THE DEAD QUEENS CLUB

The scandals of 16th-century English royalty pale next to the political drama of 21st-century high school students in this fictionalized version of Lancaster, Indiana.

Annie Marck, aka Cleves (so called because she’s from Cleveland), and homecoming king Henry are BFFs (who dated for 15 days, making her girlfriend No. 4) and adrenaline junkies who have decided to embark on the ultimate senior year. Henry’s dating history isn’t without its setbacks. First, girlfriend No. 2, Anna Boleyn, died while allegedly trying to kill him; later, Katie Howard (No. 5 and Anna’s cousin) dies after Henry discovers she’s been cheating with football player Tom Culpeper. Cleves has a hard time believing he’s a murderer, but the evidence is piling up. Like his historical counterpart, Henry lives by a code of double standards, especially when it comes to cheating and number of girlfriends (six in two years). Also like Henry VIII, shallow and self-absorbed high school Henry isn’t easy to love. Witty narrator Cleves is a feminist force, lambasting slut-shaming and calling out her female classmates’ internalized misogyny. Readers who like mapping real-life figures onto fictional counterparts will read with Wikipedia open. Cleves was adopted from China and her sister from Malawi; otherwise, whiteness is assumed.

So much fun. (Fiction. 13-adult)

Pub Date: Jan. 29, 2019

ISBN: 978-1-335-54223-6

Page Count: 448

Publisher: Inkyard Press

Review Posted Online: Nov. 25, 2018

Kirkus Reviews Issue: Dec. 15, 2018

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Engrossing, contemplative, and as heart-wrenching as the title promises.

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THEY BOTH DIE AT THE END

What would you do with one day left to live?

In an alternate present, a company named Death-Cast calls Deckers—people who will die within the coming day—to inform them of their impending deaths, though not how they will happen. The End Day call comes for two teenagers living in New York City: Puerto Rican Mateo and bisexual Cuban-American foster kid Rufus. Rufus needs company after a violent act puts cops on his tail and lands his friends in jail; Mateo wants someone to push him past his comfort zone after a lifetime of playing it safe. The two meet through Last Friend, an app that connects lonely Deckers (one of many ways in which Death-Cast influences social media). Mateo and Rufus set out to seize the day together in their final hours, during which their deepening friendship blossoms into something more. Present-tense chapters, short and time-stamped, primarily feature the protagonists’ distinctive first-person narrations. Fleeting third-person chapters give windows into the lives of other characters they encounter, underscoring how even a tiny action can change the course of someone else’s life. It’s another standout from Silvera (History Is All You Left Me, 2017, etc.), who here grapples gracefully with heavy questions about death and the meaning of a life well-lived.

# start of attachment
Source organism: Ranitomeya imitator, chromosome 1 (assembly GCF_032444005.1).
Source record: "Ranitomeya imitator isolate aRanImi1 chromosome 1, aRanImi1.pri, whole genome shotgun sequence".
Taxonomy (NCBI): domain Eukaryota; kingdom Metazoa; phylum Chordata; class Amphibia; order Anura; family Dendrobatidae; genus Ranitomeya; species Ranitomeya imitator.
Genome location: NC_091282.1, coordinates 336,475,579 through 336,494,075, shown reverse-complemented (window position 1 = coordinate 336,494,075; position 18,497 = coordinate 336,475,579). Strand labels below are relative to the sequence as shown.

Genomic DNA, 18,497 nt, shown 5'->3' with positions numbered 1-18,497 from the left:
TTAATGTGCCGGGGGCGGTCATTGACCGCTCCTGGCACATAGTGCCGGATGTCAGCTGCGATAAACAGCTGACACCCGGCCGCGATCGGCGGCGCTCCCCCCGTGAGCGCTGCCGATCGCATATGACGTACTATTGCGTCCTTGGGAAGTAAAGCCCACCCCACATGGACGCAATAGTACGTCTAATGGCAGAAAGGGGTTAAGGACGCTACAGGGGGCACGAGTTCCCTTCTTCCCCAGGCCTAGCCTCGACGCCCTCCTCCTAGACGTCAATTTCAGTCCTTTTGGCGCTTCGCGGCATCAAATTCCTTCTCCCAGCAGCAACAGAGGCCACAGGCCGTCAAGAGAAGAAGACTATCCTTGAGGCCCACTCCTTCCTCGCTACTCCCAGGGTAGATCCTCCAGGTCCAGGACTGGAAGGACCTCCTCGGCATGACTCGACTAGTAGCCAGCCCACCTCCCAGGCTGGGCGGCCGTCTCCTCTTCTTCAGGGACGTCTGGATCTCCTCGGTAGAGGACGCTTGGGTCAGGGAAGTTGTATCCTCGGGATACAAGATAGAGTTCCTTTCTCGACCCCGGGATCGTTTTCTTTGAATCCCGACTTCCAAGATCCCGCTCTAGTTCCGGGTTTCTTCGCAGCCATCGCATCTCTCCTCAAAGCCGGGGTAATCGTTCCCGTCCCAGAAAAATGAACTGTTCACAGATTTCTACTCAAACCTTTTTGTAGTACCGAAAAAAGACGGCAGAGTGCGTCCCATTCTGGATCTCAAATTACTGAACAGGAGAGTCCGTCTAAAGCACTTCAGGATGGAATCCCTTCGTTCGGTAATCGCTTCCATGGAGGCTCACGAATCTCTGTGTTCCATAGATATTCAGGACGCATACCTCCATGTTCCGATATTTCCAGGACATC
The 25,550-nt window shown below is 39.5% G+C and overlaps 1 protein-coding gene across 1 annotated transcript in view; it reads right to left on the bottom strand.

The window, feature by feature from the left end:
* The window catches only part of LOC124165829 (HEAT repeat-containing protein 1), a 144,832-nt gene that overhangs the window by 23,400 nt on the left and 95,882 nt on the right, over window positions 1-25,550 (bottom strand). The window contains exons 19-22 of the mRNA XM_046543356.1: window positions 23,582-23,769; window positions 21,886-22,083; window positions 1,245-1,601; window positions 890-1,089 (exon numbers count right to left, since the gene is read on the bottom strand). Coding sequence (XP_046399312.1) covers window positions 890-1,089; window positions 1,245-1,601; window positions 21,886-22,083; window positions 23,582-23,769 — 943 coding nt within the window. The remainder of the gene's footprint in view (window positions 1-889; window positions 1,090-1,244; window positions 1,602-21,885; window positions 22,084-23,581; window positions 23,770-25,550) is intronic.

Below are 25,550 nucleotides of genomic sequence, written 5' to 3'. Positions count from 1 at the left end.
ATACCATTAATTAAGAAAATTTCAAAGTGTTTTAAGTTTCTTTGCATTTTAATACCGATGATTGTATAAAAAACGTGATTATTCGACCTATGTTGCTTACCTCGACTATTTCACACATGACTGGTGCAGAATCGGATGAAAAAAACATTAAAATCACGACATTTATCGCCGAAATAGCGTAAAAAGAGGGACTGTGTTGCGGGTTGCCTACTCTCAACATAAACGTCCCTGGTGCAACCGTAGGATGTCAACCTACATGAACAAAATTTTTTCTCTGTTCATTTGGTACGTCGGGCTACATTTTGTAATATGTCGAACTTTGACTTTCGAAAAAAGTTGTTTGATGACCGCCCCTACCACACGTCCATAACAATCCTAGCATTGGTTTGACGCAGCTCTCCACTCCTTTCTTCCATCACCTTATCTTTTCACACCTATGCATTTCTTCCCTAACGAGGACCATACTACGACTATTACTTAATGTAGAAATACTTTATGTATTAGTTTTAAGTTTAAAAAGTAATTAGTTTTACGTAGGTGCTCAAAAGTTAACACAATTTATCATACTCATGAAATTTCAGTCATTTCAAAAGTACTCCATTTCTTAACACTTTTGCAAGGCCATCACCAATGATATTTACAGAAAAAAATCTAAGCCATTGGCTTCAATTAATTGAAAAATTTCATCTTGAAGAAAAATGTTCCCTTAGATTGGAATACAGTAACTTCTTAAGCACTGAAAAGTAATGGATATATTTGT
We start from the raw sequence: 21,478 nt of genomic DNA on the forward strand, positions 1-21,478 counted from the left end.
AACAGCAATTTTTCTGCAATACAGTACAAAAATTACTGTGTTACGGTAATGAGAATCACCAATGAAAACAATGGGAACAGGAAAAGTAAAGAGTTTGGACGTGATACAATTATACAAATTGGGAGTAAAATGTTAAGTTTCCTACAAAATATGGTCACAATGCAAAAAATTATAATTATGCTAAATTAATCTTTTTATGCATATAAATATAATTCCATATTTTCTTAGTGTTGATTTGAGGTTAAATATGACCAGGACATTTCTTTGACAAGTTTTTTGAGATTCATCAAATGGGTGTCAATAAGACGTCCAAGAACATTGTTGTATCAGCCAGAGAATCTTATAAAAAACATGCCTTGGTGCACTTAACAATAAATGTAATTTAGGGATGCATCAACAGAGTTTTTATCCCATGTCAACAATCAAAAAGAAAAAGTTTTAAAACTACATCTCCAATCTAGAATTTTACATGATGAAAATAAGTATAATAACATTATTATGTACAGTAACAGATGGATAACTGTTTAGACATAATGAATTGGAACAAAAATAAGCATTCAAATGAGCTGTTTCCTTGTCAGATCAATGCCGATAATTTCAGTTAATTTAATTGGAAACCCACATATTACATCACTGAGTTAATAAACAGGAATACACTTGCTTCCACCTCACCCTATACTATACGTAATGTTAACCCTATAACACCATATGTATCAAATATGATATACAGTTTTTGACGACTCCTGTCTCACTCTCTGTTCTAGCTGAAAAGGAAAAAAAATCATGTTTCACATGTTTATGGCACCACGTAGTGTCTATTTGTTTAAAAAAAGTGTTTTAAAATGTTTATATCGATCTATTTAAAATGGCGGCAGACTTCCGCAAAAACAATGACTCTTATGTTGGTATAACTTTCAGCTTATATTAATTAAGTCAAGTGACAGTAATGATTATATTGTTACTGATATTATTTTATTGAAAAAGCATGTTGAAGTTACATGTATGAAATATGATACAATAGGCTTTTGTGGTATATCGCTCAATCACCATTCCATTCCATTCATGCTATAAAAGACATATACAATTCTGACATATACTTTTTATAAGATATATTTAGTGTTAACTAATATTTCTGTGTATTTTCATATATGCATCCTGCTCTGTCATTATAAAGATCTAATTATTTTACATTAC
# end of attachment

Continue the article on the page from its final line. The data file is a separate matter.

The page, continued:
Engrossing, contemplative, and as heart-wrenching as the title promises. (Speculative fiction. 13-adult).

Pub Date: Sept. 5, 2017

ISBN: 978-0-06-245779-0

Page Count: 384

Publisher: HarperTeen

Review Posted Online: June 5, 2017

Kirkus Reviews Issue: June 15, 2017

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This grittily provocative debut explores the horrors of self-harm and the healing power of artistic expression.

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GIRL IN PIECES

After surviving a suicide attempt, a fragile teen isn't sure she can endure without cutting herself.

Seventeen-year-old Charlie Davis, a white girl living on the margins, thinks she has little reason to live: her father drowned himself; her bereft and abusive mother kicked her out; her best friend, Ellis, is nearly brain dead after cutting too deeply; and she's gone through unspeakable experiences living on the street. After spending time in treatment with other young women like her—who cut, burn, poke, and otherwise hurt themselves—Charlie is released and takes a bus from the Twin Cities to Tucson to be closer to Mikey, a boy she "like-likes" but who had pined for Ellis instead. But things don't go as planned in the Arizona desert, because sweet Mikey just wants to be friends. Feeling rejected, Charlie, an artist, is drawn into a destructive new relationship with her sexy older co-worker, a "semifamous" local musician who's obviously a junkie alcoholic. Through intense, diarylike chapters chronicling Charlie's journey, the author captures the brutal and heartbreaking way "girls who write their pain on their bodies" scar and mar themselves, either succumbing or surviving. Like most issue books, this is not an easy read, but it's poignant and transcendent as Charlie breaks more and more before piecing herself back together.

This grittily provocative debut explores the horrors of self-harm and the healing power of artistic expression. (author’s note) (Fiction. 14 & up)

Pub Date: Aug. 30, 2016

ISBN: 978-1-101-93471-5

Page Count: 416

Publisher: Delacorte

Review Posted Online: May 4, 2016

Kirkus Reviews Issue: May 15, 2016

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